Orphaned Episodes: The Scarlet Letters (Inspector Morley Late of Scotland Yard) and Another Appeal

The introduction to this series of posts can be found  here . Another post about an orphaned episode and another emotional flip for me - this time to the feeling you get half way through a three year degree. You've started it for perfectly good reasons are in danger of getting tired of it and would jack it in if you had a career to go to. I won't comment more at this point because I have a longer post planned for when these are over, including about how it's been such a wild ride emotionally. A trip back to the fifties today, when Britain was a bastion of moral uprightness and integrity. We were a beacon of hope to the entire world. If you ignore our empire, slavery, rape, pillage and frequent genocide that is. Honestly, you look at Boris and I don't know why anyone's surprised. I might be feeling rather negative. Anyway, I did have a point which was to say that 1950s TV really does take us into an alien world, with alien conventions. There is the imaginary Famous F

Orphaned Episodes: Episode 3 (Benefits Street)

The introduction to this series of posts can be found  here . So far there have been various reasons these shows have been broken up or become unavailable. I wasn't going to do this show (there are a couple of episodes on YouTube) but have decided I will, simply because of this episode's unusual reason for being orphaned: because it was so controversial at the time of its first broadcast. I am also delighted to say that it is reality TV and is about the residents of James Turner Street in this great city.  But first some background. You didn't think I'd actually get straight onto the subject did you? Winson Green is a loosely defined inner-city area in the west of the city of Birmingham, England. It is part of the ward of Soho.  It is the location of HM Prison Birmingham (known locally as Winson Green Prison or "the Green") and of City Hospital (formerly Dudley Road Hospital) as well as of the former All Saints' Hospital. The area has a very multi-racial p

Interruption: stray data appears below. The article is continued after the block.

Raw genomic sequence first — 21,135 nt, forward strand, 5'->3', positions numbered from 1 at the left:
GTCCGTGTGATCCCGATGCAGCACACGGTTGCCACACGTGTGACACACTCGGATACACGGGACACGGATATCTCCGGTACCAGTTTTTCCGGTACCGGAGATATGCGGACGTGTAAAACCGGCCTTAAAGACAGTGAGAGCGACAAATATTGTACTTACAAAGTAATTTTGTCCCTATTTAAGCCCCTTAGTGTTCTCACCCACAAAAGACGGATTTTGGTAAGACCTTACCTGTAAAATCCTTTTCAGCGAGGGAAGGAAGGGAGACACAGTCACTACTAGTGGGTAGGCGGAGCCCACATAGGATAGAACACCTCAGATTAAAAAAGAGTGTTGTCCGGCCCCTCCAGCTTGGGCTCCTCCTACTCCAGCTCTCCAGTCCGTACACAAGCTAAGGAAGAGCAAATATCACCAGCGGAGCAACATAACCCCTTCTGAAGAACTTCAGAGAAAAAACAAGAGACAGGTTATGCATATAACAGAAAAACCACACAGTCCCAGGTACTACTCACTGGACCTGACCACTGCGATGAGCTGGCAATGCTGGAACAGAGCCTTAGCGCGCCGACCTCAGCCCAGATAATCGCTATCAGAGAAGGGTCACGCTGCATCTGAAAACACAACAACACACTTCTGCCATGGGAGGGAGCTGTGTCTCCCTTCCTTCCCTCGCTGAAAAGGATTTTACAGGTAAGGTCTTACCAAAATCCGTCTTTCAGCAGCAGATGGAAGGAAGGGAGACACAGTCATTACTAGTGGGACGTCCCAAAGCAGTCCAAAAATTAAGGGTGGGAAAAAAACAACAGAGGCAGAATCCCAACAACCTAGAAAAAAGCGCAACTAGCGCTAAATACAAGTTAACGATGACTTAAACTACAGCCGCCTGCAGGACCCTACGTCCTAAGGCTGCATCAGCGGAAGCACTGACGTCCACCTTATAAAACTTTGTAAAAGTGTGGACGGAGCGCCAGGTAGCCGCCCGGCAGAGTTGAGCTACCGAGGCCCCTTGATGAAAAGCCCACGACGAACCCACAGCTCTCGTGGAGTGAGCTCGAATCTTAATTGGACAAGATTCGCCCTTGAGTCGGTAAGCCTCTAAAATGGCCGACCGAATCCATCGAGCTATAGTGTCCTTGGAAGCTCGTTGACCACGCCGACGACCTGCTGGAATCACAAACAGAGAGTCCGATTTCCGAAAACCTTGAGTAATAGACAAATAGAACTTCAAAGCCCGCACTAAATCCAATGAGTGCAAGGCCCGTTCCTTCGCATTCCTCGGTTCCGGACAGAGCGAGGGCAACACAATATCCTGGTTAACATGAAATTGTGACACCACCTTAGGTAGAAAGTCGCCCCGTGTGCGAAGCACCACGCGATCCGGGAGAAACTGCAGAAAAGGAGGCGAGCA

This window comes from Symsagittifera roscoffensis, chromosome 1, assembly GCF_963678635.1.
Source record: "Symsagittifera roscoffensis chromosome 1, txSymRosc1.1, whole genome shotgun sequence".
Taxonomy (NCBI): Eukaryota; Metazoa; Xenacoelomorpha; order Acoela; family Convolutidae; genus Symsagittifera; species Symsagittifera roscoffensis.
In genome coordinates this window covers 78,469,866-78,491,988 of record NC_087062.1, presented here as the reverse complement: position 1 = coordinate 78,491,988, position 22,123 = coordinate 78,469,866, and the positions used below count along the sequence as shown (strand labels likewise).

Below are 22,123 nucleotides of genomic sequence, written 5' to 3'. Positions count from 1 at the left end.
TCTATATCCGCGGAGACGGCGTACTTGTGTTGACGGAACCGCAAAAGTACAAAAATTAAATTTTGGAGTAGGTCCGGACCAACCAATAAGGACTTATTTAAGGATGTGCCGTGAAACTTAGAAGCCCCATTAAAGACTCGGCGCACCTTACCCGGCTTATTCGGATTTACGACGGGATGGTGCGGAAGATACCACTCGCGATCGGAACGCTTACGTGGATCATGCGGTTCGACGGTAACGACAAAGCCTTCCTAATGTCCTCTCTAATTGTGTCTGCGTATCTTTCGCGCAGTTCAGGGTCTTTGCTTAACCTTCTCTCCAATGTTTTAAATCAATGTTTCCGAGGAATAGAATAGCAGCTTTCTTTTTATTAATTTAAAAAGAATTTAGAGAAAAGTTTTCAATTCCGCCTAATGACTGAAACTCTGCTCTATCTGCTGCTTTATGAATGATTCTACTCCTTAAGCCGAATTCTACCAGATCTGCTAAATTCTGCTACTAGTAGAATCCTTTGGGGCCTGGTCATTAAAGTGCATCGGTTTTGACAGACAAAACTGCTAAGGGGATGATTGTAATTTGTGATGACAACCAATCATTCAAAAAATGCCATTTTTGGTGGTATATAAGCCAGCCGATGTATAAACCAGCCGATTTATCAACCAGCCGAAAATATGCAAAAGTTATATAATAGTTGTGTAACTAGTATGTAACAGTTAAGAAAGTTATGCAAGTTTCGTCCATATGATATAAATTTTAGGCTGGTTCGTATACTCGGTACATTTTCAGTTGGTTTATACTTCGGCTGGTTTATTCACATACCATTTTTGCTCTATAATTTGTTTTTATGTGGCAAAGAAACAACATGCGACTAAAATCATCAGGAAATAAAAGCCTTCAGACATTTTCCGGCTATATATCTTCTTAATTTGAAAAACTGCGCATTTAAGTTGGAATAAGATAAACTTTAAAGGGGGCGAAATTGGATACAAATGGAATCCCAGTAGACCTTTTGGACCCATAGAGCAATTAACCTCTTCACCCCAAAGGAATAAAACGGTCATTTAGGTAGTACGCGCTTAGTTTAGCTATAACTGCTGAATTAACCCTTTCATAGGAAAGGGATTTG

Orphaned Episodes: The News Benders (Thirty Minute Theatre) with Reference to TV Predicting the Future and Bart to the Future

The introduction to this series of posts can be found  here . Another TV series which manages to get the word theatre into the title and is an anthology series of plays. Last week  Mitchell Hadley  made some kind remarks (thank you!) concerning the thoughts I had that TV hasn't come up with many new things which weren't derived from other media, such as theatre. Since then I have thought of another thing initiated by TV, the infomercial, but events have moved my thoughts on to how television doesn't just reflect society but apparently predicts what is happening. There are probably people who think The X-Files predicted the future, but then the only reason 1984 has come to pass is governments are using it as a manual. Unusually for me I will base this post around an orphaned episode but mention a couple of other shows as well.  The classic example of a British TV show which anecdotally had an uncanny talent for prophecy, was of course  Doomwatch , and the linked article iden